With sizzling temperatures in much of the country, tourists are turning to mountain ski resorts to find relief. Resorts from Colorado to California and Oregon are on track to set a record this year for summer business.
Brandon Wilke is spending a long weekend at a resort just down the road from Aspen, Colo. He came for a wedding, but Wilke and his brother-in-law decided to bring their mountain bikes and try out some bike trails at the Snowmass ski resort. At first, Wilke says he didn't know mountain biking was an option.
"I went to the Snowmass website and just looked at what kind of activities, events that they held up here, and saw the mountain biking and the gondolas," he says, "and decided it's for me. I gotta bring my bike."
In the summer, the Aspen Skiing Co. allows mountain biking on terrain normally used for skiing.
From a gondola car, Aspen Skiing's Jeff Hanle points to dirt trails that crisscross the mountain. Bridges, jumps and big wooden-banked turns are tucked between pine trees. All the trails were in place last summer, Hanle says, and some from the year before.
"We're still winter-driven, that's where most of our income comes from," Hanle says, "but we've got these facilities up here, and we can use them to sort of expand and stretch out our business season."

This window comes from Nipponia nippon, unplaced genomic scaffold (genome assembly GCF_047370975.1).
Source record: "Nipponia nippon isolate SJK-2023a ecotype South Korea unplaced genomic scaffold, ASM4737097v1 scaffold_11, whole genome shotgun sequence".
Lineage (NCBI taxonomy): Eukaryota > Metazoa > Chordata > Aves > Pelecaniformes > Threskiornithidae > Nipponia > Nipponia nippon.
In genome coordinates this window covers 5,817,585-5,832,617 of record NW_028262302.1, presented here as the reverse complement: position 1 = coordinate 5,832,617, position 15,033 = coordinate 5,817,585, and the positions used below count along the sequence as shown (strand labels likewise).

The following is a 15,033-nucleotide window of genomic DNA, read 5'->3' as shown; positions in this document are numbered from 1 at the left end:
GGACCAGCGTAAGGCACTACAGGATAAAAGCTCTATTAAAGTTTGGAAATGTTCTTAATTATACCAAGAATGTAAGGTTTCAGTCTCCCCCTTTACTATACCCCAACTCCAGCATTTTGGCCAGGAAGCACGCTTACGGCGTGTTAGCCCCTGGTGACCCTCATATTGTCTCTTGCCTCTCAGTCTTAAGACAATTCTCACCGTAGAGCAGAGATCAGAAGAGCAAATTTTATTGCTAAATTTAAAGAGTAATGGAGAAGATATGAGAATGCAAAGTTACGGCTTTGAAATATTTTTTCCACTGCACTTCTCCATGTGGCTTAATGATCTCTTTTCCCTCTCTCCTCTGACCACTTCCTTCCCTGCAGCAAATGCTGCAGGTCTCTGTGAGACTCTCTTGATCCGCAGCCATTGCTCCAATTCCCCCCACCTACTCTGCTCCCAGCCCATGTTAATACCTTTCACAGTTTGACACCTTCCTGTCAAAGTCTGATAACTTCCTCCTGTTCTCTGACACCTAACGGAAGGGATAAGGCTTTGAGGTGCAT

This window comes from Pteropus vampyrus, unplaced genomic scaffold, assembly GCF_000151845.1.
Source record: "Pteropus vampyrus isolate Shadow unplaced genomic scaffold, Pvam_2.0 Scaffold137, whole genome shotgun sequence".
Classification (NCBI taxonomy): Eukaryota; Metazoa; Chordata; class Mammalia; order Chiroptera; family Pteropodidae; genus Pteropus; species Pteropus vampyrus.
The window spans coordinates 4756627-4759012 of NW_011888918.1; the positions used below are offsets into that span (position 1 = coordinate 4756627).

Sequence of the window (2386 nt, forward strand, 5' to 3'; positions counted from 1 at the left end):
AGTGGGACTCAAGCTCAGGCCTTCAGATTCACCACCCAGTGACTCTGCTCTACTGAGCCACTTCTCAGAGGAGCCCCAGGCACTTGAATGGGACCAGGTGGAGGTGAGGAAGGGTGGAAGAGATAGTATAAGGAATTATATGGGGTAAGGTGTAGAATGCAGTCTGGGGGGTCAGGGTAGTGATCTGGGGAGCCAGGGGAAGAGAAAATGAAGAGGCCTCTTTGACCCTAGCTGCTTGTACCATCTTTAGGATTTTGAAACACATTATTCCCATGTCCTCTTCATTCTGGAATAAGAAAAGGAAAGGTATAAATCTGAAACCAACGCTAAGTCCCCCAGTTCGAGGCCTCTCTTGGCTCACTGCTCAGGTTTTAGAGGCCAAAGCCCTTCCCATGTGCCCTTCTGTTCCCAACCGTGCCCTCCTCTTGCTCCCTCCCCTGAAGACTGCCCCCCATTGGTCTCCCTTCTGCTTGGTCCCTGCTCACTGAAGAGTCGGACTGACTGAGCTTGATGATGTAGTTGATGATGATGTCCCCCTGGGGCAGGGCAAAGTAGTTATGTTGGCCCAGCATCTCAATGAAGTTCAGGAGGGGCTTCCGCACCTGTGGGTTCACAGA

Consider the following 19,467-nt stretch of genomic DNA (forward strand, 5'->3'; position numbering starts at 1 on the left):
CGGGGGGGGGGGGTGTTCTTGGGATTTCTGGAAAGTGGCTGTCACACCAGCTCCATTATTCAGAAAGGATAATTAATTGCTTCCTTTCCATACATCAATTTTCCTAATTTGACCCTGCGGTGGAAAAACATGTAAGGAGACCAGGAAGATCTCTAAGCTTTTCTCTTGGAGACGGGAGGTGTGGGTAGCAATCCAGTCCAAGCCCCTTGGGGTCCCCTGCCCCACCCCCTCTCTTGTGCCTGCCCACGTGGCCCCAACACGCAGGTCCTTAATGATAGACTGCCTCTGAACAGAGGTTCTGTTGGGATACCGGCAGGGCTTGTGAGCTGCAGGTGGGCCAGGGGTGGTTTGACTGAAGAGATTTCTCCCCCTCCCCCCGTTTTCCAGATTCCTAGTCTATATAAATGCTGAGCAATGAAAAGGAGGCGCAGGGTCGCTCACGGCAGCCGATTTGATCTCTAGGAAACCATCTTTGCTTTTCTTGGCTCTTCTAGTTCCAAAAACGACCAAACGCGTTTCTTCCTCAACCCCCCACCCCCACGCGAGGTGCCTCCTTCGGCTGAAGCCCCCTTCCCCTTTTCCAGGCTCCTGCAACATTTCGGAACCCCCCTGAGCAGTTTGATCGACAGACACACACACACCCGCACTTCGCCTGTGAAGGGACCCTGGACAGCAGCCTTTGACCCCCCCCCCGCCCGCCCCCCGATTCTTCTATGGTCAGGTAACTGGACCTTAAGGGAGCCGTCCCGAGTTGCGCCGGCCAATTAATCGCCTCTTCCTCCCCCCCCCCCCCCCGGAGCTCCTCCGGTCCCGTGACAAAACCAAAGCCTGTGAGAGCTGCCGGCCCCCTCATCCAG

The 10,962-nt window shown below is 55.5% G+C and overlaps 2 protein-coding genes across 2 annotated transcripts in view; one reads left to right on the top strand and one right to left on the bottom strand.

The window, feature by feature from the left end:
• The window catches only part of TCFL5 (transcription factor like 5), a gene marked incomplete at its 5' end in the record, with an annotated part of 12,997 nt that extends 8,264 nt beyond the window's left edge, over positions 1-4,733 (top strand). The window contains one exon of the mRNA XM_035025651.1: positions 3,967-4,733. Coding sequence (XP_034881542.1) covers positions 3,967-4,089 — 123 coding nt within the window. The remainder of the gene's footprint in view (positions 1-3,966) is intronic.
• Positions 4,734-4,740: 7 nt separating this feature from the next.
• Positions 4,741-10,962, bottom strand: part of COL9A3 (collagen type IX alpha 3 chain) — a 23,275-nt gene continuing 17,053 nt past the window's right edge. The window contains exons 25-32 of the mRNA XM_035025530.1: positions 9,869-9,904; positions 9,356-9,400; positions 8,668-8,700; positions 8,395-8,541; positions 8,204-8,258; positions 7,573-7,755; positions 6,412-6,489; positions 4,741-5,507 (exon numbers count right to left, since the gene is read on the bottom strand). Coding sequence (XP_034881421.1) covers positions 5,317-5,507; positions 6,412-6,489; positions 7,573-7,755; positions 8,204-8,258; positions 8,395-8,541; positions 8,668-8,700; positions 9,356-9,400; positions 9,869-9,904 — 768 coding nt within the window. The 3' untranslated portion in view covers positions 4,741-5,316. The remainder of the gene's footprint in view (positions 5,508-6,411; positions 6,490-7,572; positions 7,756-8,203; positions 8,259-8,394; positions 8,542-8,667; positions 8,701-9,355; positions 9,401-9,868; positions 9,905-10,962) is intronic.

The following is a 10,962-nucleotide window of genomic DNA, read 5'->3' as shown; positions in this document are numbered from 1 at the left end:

The ski resort operator isn't the only the one benefiting from expanded summer offerings. Hotels, restaurants and shops in Snowmass and Aspen are enjoying a banner summer. Bill Tomcich, who tracks visitations through his resort-booking company, noticed the trend too.
"You just take a look at the number of visitors in town," he says, "and it's almost unprecedented numbers compared to what we are used to in years gone by."
The resort is bouncing back to pre-recession levels, Tomcich says, partly because of activities like mountain biking. It's also cheaper. A summer hotel stay in Aspen is about 60 percent of the cost of a winter vacation.
Heavenly Resort in California is also expanding its summer activities. A 2011 law allowed resorts that operate on U.S. Forest Service land to offer activities other than skiing. For Heavenly, that meant offering things like summer tubing. Tourists tube down a long green, plastic mat, resort spokeswoman Sally Gunter says.
"They have the same tube that we use in the winter, and they sit down and are pushed down the tubing hill," she says. "It's 500 feet long, a 60-foot vertical drop, and is very exhilarating."
Back at the Snowmass ski resort, bike pro Kurt Fehrenbach instructs a group of new mountain bikers, decked head to toe in protective gear. Fehrenbach teaches skiing in the winter and welcomes the year-round job security, something that's hard to find in a resort economy
"One of the tricks, like working the seasonal job, teaching skiing in the wintertime, is finding the right job that complements it in the summer," he says.
As more summer activities are added in the Aspen area, there are some minor concerns from local residents and tourists alike, over traffic and limited parking. But they say it's a small price to pay to avoid an economic slump each summer.